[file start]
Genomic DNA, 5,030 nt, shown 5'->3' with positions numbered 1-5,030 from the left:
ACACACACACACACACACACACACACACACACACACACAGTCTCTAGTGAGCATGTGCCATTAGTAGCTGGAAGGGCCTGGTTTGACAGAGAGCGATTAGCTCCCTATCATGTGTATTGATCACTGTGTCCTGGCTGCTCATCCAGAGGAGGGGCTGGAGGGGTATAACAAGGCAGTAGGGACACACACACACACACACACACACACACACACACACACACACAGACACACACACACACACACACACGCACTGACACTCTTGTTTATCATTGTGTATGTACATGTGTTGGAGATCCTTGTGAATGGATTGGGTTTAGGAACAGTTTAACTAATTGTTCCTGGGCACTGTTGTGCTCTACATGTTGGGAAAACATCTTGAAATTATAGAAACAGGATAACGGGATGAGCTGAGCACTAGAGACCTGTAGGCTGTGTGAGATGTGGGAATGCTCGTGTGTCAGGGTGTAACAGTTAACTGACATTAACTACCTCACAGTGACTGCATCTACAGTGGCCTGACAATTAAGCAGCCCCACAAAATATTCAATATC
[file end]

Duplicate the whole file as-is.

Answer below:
Genomic DNA, 5,030 nt, shown 5'->3' with positions numbered 1-5,030 from the left:
ACACACACACACACACACACACACACACACACACACACAGTCTCTAGTGAGCATGTGCCATTAGTAGCTGGAAGGGCCTGGTTTGACAGAGAGCGATTAGCTCCCTATCATGTGTATTGATCACTGTGTCCTGGCTGCTCATCCAGAGGAGGGGCTGGAGGGGTATAACAAGGCAGTAGGGACACACACACACACACACACACACACACACACACACACACACAGACACACACACACACACACACACGCACTGACACTCTTGTTTATCATTGTGTATGTACATGTGTTGGAGATCCTTGTGAATGGATTGGGTTTAGGAACAGTTTAACTAATTGTTCCTGGGCACTGTTGTGCTCTACATGTTGGGAAAACATCTTGAAATTATAGAAACAGGATAACGGGATGAGCTGAGCACTAGAGACCTGTAGGCTGTGTGAGATGTGGGAATGCTCGTGTGTCAGGGTGTAACAGTTAACTGACATTAACTACCTCACAGTGACTGCATCTACAGTGGCCTGACAATTAAGCAGCCCCACAAAATATTCAATATC